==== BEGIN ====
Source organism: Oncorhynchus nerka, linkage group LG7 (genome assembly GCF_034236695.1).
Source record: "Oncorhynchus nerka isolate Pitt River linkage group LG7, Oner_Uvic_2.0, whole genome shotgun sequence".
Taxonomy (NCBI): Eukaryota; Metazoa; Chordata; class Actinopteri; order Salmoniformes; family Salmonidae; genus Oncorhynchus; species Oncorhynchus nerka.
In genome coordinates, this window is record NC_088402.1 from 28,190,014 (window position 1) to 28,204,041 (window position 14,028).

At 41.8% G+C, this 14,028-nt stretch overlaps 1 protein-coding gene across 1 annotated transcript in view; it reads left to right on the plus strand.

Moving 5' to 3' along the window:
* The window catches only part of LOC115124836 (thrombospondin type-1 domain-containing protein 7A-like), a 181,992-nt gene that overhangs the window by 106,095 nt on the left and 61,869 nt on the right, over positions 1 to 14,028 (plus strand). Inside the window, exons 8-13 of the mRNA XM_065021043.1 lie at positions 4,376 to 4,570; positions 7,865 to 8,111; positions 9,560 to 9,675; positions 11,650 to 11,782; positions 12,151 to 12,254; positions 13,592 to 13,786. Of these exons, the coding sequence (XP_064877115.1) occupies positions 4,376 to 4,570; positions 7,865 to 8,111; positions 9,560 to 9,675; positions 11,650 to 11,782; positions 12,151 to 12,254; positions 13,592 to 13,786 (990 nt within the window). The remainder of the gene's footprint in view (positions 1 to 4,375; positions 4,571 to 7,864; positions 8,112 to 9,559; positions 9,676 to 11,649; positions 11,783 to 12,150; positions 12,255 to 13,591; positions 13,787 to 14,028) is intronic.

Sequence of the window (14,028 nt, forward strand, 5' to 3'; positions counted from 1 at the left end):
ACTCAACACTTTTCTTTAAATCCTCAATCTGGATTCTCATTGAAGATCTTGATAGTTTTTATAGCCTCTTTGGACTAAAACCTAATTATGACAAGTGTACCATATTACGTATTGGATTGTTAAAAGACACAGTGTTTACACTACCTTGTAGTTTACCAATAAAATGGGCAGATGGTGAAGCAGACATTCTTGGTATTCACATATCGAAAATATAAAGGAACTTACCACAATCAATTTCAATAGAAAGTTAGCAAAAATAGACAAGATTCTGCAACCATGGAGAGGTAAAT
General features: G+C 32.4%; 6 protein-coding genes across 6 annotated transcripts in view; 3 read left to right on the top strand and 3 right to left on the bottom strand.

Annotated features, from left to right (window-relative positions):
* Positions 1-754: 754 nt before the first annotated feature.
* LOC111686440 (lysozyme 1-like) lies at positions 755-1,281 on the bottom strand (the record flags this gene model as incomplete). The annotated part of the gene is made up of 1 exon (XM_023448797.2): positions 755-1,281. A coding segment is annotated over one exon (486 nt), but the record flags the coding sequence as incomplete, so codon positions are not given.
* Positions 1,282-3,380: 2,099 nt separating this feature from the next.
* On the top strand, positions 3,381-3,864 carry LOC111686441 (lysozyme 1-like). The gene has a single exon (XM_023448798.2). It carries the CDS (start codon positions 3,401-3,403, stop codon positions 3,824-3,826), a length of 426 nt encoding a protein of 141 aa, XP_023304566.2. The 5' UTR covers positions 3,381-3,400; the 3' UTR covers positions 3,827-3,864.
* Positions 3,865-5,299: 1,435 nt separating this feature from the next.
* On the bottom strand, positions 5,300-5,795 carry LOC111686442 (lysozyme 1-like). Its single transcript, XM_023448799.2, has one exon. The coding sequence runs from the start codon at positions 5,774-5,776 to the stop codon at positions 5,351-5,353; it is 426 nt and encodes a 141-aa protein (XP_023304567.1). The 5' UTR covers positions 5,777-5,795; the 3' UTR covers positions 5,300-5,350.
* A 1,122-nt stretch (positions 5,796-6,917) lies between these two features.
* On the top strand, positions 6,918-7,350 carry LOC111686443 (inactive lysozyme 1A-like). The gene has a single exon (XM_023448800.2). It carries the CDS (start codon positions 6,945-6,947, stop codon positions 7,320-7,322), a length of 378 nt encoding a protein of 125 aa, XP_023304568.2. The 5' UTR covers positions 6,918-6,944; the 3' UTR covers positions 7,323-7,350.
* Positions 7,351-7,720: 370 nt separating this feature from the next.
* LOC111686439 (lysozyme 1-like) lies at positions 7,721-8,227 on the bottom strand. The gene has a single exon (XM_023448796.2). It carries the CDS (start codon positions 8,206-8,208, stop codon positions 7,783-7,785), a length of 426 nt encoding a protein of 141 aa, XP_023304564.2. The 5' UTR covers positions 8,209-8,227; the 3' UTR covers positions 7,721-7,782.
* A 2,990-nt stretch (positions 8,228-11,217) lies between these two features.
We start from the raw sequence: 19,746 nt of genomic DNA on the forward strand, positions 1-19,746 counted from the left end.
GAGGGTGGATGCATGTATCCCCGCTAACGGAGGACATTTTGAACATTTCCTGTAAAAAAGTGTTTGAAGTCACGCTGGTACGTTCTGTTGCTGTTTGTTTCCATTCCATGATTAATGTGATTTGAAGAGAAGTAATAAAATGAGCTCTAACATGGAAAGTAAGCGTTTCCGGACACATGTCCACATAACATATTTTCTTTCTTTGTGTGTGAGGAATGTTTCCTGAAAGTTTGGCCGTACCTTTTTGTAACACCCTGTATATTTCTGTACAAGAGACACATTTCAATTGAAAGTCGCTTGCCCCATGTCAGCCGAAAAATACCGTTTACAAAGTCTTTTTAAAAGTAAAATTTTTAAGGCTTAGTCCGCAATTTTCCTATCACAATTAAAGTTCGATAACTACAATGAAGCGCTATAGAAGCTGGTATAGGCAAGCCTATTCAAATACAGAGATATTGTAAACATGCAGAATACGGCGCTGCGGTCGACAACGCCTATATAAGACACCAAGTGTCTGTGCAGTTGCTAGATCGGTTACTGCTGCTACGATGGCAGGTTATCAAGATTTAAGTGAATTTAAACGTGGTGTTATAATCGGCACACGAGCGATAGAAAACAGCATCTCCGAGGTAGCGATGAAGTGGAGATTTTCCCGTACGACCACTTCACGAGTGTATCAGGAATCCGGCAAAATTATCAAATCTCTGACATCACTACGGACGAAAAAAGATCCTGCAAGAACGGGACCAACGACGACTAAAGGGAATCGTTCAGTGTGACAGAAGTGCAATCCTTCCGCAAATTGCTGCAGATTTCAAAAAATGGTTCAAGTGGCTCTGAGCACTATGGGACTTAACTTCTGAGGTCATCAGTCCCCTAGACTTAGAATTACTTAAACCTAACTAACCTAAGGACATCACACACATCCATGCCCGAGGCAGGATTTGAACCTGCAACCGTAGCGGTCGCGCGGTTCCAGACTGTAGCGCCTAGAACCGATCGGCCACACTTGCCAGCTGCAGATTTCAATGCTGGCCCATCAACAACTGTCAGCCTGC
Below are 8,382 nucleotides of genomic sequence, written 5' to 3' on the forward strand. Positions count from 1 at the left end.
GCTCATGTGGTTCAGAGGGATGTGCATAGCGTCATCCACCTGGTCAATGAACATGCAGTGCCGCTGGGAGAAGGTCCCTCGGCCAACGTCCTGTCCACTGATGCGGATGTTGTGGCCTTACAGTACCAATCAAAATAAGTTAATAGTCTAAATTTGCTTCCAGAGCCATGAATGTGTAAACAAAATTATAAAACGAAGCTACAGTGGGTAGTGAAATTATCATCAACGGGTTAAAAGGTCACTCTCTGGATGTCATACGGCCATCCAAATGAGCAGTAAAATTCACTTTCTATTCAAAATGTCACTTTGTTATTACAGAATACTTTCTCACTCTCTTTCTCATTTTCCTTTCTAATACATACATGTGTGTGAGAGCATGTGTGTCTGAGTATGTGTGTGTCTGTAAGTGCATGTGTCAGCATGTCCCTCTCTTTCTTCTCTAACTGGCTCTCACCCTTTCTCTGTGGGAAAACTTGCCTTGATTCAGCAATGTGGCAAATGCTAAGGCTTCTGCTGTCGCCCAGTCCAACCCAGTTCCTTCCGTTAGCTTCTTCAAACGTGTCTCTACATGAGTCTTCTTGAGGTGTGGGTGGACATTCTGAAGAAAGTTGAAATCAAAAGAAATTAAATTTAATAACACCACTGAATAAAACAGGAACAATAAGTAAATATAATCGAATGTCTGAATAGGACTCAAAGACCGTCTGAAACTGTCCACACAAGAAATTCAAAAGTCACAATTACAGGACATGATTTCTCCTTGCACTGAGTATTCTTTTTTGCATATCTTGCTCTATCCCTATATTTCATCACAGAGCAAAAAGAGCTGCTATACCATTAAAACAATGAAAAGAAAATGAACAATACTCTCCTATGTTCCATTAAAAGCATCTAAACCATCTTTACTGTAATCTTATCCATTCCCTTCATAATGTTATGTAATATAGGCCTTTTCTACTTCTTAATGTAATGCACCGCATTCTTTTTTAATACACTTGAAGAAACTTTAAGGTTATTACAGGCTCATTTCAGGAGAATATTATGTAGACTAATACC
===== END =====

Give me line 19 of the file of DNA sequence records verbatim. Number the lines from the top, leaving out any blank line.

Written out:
* On the top strand, positions 6,918-7,350 carry LOC111686443 (inactive lysozyme 1A-like). The gene has a single exon (XM_023448800.2). It carries the CDS (start codon positions 6,945-6,947, stop codon positions 7,320-7,322), a length of 378 nt encoding a protein of 125 aa, XP_023304568.2. The 5' UTR covers positions 6,918-6,944; the 3' UTR covers positions 7,323-7,350.